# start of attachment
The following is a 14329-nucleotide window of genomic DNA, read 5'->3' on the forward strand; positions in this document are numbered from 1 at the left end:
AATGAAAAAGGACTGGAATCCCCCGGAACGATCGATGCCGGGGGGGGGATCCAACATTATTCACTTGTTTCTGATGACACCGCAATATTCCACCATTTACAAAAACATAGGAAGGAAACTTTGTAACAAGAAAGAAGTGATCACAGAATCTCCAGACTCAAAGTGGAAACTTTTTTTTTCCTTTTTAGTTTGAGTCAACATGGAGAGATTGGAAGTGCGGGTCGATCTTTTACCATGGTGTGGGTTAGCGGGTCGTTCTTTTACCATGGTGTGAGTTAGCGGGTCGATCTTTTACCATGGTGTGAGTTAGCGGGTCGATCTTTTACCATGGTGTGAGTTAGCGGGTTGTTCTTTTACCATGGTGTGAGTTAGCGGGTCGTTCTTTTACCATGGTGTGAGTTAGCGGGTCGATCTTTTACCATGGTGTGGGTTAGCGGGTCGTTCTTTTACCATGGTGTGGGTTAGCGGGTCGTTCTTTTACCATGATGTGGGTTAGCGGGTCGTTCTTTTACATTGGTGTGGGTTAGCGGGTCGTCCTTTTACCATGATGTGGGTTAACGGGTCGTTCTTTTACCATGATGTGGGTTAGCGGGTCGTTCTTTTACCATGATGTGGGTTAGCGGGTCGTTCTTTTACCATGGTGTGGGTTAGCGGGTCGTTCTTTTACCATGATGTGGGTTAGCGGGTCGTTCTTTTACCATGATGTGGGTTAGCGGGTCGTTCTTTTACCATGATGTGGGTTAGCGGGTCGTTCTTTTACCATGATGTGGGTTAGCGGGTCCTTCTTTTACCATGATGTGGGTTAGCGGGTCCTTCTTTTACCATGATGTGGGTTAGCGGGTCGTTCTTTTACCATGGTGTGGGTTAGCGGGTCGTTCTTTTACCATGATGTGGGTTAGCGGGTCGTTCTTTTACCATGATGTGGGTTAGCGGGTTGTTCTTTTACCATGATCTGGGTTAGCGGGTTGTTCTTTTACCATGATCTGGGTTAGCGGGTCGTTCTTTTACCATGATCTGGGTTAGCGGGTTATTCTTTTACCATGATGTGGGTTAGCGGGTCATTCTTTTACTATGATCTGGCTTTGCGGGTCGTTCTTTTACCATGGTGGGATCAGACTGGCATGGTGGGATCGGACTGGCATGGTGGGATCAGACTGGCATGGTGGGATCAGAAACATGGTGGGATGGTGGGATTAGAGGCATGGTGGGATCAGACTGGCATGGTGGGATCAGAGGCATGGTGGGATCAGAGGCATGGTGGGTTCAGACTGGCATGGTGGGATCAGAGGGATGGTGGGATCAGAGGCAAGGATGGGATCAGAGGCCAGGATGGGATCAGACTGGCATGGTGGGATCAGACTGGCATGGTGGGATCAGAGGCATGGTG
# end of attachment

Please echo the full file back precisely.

The following is a 14329-nucleotide window of genomic DNA, read 5'->3' on the forward strand; positions in this document are numbered from 1 at the left end:
AATGAAAAAGGACTGGAATCCCCCGGAACGATCGATGCCGGGGGGGGGATCCAACATTATTCACTTGTTTCTGATGACACCGCAATATTCCACCATTTACAAAAACATAGGAAGGAAACTTTGTAACAAGAAAGAAGTGATCACAGAATCTCCAGACTCAAAGTGGAAACTTTTTTTTTCCTTTTTAGTTTGAGTCAACATGGAGAGATTGGAAGTGCGGGTCGATCTTTTACCATGGTGTGGGTTAGCGGGTCGTTCTTTTACCATGGTGTGAGTTAGCGGGTCGATCTTTTACCATGGTGTGAGTTAGCGGGTCGATCTTTTACCATGGTGTGAGTTAGCGGGTTGTTCTTTTACCATGGTGTGAGTTAGCGGGTCGTTCTTTTACCATGGTGTGAGTTAGCGGGTCGATCTTTTACCATGGTGTGGGTTAGCGGGTCGTTCTTTTACCATGGTGTGGGTTAGCGGGTCGTTCTTTTACCATGATGTGGGTTAGCGGGTCGTTCTTTTACATTGGTGTGGGTTAGCGGGTCGTCCTTTTACCATGATGTGGGTTAACGGGTCGTTCTTTTACCATGATGTGGGTTAGCGGGTCGTTCTTTTACCATGATGTGGGTTAGCGGGTCGTTCTTTTACCATGGTGTGGGTTAGCGGGTCGTTCTTTTACCATGATGTGGGTTAGCGGGTCGTTCTTTTACCATGATGTGGGTTAGCGGGTCGTTCTTTTACCATGATGTGGGTTAGCGGGTCGTTCTTTTACCATGATGTGGGTTAGCGGGTCCTTCTTTTACCATGATGTGGGTTAGCGGGTCCTTCTTTTACCATGATGTGGGTTAGCGGGTCGTTCTTTTACCATGGTGTGGGTTAGCGGGTCGTTCTTTTACCATGATGTGGGTTAGCGGGTCGTTCTTTTACCATGATGTGGGTTAGCGGGTTGTTCTTTTACCATGATCTGGGTTAGCGGGTTGTTCTTTTACCATGATCTGGGTTAGCGGGTCGTTCTTTTACCATGATCTGGGTTAGCGGGTTATTCTTTTACCATGATGTGGGTTAGCGGGTCATTCTTTTACTATGATCTGGCTTTGCGGGTCGTTCTTTTACCATGGTGGGATCAGACTGGCATGGTGGGATCGGACTGGCATGGTGGGATCAGACTGGCATGGTGGGATCAGAAACATGGTGGGATGGTGGGATTAGAGGCATGGTGGGATCAGACTGGCATGGTGGGATCAGAGGCATGGTGGGATCAGAGGCATGGTGGGTTCAGACTGGCATGGTGGGATCAGAGGGATGGTGGGATCAGAGGCAAGGATGGGATCAGAGGCCAGGATGGGATCAGACTGGCATGGTGGGATCAGACTGGCATGGTGGGATCAGAGGCATGGTG